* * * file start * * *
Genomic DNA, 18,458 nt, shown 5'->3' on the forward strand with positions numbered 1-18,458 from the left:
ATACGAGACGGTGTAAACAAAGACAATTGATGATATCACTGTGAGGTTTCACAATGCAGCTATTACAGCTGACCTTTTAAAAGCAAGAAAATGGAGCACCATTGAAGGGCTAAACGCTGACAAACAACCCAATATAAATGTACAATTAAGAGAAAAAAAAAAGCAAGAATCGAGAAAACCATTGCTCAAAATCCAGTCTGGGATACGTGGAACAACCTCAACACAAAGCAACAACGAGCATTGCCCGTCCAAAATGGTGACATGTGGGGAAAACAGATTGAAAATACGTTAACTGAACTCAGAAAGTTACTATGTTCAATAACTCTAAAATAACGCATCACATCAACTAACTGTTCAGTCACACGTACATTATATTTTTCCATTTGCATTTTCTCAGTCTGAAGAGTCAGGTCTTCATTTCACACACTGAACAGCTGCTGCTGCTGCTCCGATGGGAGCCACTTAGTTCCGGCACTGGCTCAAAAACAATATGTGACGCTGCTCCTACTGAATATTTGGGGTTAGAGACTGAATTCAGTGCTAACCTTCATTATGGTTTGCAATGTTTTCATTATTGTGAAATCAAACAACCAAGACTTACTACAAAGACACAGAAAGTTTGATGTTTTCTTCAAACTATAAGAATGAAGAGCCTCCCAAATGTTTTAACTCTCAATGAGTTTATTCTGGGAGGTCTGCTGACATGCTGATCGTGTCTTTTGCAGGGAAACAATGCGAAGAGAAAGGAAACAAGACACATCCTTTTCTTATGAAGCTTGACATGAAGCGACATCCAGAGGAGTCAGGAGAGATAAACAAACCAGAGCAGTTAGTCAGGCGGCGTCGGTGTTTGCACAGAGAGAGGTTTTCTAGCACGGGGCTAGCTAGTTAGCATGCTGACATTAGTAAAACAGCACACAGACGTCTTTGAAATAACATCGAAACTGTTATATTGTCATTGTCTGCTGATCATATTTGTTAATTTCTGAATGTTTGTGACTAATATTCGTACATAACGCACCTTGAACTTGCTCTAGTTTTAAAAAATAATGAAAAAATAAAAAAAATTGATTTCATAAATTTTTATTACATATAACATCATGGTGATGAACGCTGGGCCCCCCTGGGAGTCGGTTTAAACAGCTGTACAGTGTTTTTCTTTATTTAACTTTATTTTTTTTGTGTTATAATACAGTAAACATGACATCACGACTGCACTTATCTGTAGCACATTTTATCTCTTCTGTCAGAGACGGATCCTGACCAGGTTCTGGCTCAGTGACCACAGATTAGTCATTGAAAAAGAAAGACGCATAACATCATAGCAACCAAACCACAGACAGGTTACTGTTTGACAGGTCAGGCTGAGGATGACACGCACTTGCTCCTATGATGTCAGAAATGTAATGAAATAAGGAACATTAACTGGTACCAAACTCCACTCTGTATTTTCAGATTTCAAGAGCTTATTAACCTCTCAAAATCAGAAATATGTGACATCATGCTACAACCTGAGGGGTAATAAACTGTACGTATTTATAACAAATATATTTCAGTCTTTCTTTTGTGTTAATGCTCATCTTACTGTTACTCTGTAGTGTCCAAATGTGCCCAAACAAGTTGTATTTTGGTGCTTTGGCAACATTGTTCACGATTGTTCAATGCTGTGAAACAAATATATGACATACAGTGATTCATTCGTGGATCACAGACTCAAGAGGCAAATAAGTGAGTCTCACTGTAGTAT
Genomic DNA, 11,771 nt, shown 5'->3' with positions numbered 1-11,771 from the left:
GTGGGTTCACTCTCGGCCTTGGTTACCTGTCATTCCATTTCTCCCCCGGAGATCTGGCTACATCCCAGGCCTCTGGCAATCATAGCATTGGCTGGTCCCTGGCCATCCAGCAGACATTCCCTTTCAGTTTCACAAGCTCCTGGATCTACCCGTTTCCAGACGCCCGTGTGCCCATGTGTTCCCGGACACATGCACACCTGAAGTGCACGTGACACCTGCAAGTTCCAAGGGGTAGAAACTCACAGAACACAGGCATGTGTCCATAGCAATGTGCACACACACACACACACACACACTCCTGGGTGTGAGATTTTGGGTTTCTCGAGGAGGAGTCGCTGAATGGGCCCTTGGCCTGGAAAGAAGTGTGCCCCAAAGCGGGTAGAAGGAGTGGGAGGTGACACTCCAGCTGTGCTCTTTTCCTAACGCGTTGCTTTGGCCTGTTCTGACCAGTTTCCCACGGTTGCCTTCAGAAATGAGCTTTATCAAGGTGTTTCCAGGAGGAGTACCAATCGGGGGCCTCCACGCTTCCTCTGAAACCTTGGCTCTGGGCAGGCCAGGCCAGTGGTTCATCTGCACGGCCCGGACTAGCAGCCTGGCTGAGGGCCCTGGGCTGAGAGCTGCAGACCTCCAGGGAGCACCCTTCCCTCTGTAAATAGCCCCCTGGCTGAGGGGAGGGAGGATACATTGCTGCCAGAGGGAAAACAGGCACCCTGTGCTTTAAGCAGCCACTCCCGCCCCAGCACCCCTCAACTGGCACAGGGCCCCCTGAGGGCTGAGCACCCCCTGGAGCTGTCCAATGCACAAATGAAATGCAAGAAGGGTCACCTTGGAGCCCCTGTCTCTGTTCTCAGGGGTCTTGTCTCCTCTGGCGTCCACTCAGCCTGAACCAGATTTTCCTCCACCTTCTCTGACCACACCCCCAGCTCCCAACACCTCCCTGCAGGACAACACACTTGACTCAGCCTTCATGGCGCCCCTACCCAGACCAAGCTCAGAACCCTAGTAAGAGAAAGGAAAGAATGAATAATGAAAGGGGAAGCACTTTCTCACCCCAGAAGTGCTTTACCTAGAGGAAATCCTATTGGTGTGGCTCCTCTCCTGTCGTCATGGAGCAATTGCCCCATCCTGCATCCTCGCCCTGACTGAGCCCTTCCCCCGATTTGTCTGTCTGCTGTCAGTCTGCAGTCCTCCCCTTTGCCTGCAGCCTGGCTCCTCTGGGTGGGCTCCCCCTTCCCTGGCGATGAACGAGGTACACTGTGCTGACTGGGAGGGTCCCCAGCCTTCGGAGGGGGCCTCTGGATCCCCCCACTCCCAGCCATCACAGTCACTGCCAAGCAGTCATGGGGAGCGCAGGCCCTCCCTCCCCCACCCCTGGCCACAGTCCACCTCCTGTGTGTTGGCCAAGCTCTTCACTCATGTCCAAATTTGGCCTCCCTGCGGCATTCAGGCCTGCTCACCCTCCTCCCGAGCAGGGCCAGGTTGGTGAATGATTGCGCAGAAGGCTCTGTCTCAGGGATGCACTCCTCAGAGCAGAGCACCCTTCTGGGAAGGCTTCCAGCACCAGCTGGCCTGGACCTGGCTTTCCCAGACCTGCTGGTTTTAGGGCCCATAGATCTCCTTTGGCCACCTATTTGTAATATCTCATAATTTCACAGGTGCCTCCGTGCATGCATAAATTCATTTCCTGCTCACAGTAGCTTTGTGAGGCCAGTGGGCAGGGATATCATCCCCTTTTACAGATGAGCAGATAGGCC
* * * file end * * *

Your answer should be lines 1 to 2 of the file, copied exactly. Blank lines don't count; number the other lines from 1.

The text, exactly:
Genomic DNA, 18,458 nt, shown 5'->3' on the forward strand with positions numbered 1-18,458 from the left:
ATACGAGACGGTGTAAACAAAGACAATTGATGATATCACTGTGAGGTTTCACAATGCAGCTATTACAGCTGACCTTTTAAAAGCAAGAAAATGGAGCACCATTGAAGGGCTAAACGCTGACAAACAACCCAATATAAATGTACAATTAAGAGAAAAAAAAAAGCAAGAATCGAGAAAACCATTGCTCAAAATCCAGTCTGGGATACGTGGAACAACCTCAACACAAAGCAACAACGAGCATTGCCCGTCCAAAATGGTGACATGTGGGGAAAACAGATTGAAAATACGTTAACTGAACTCAGAAAGTTACTATGTTCAATAACTCTAAAATAACGCATCACATCAACTAACTGTTCAGTCACACGTACATTATATTTTTCCATTTGCATTTTCTCAGTCTGAAGAGTCAGGTCTTCATTTCACACACTGAACAGCTGCTGCTGCTGCTCCGATGGGAGCCACTTAGTTCCGGCACTGGCTCAAAAACAATATGTGACGCTGCTCCTACTGAATATTTGGGGTTAGAGACTGAATTCAGTGCTAACCTTCATTATGGTTTGCAATGTTTTCATTATTGTGAAATCAAACAACCAAGACTTACTACAAAGACACAGAAAGTTTGATGTTTTCTTCAAACTATAAGAATGAAGAGCCTCCCAAATGTTTTAACTCTCAATGAGTTTATTCTGGGAGGTCTGCTGACATGCTGATCGTGTCTTTTGCAGGGAAACAATGCGAAGAGAAAGGAAACAAGACACATCCTTTTCTTATGAAGCTTGACATGAAGCGACATCCAGAGGAGTCAGGAGAGATAAACAAACCAGAGCAGTTAGTCAGGCGGCGTCGGTGTTTGCACAGAGAGAGGTTTTCTAGCACGGGGCTAGCTAGTTAGCATGCTGACATTAGTAAAACAGCACACAGACGTCTTTGAAATAACATCGAAACTGTTATATTGTCATTGTCTGCTGATCATATTTGTTAATTTCTGAATGTTTGTGACTAATATTCGTACATAACGCACCTTGAACTTGCTCTAGTTTTAAAAAATAATGAAAAAATAAAAAAAATTGATTTCATAAATTTTTATTACATATAACATCATGGTGATGAACGCTGGGCCCCCCTGGGAGTCGGTTTAAACAGCTGTACAGTGTTTTTCTTTATTTAACTTTATTTTTTTTGTGTTATAATACAGTAAACATGACATCACGACTGCACTTATCTGTAGCACATTTTATCTCTTCTGTCAGAGACGGATCCTGACCAGGTTCTGGCTCAGTGACCACAGATTAGTCATTGAAAAAGAAAGACGCATAACATCATAGCAACCAAACCACAGACAGGTTACTGTTTGACAGGTCAGGCTGAGGATGACACGCACTTGCTCCTATGATGTCAGAAATGTAATGAAATAAGGAACATTAACTGGTACCAAACTCCACTCTGTATTTTCAGATTTCAAGAGCTTATTAACCTCTCAAAATCAGAAATATGTGACATCATGCTACAACCTGAGGGGTAATAAACTGTACGTATTTATAACAAATATATTTCAGTCTTTCTTTTGTGTTAATGCTCATCTTACTGTTACTCTGTAGTGTCCAAATGTGCCCAAACAAGTTGTATTTTGGTGCTTTGGCAACATTGTTCACGATTGTTCAATGCTGTGAAACAAATATATGACATACAGTGATTCATTCGTGGATCACAGACTCAAGAGGCAAATAAGTGAGTCTCACTGTAGTAT